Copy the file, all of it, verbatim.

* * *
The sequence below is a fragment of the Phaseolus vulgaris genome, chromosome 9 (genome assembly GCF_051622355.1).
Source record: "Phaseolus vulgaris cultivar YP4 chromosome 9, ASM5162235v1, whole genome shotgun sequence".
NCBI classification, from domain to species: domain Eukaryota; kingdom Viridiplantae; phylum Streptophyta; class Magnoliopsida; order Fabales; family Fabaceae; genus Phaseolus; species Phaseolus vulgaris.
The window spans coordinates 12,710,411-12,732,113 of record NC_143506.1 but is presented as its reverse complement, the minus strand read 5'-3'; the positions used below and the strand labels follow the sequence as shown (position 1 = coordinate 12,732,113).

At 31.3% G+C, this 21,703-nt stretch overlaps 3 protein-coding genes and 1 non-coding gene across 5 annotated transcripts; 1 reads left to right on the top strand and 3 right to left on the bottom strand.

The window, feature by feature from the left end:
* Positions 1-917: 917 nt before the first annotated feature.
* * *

The sequence below is a fragment of the Phaseolus vulgaris genome, chromosome 9 (genome assembly GCF_051622355.1).
Source record: "Phaseolus vulgaris cultivar YP4 chromosome 9, ASM5162235v1, whole genome shotgun sequence".
NCBI classification, from domain to species: domain Eukaryota; kingdom Viridiplantae; phylum Streptophyta; class Magnoliopsida; order Fabales; family Fabaceae; genus Phaseolus; species Phaseolus vulgaris.
The window spans coordinates 12,710,411-12,732,113 of record NC_143506.1 but is presented as its reverse complement, the minus strand read 5'-3'; the positions used below and the strand labels follow the sequence as shown (position 1 = coordinate 12,732,113).

At 31.3% G+C, this 21,703-nt stretch overlaps 3 protein-coding genes and 1 non-coding gene across 5 annotated transcripts; 1 reads left to right on the top strand and 3 right to left on the bottom strand.

The window, feature by feature from the left end:
* Positions 1-917: 917 nt before the first annotated feature.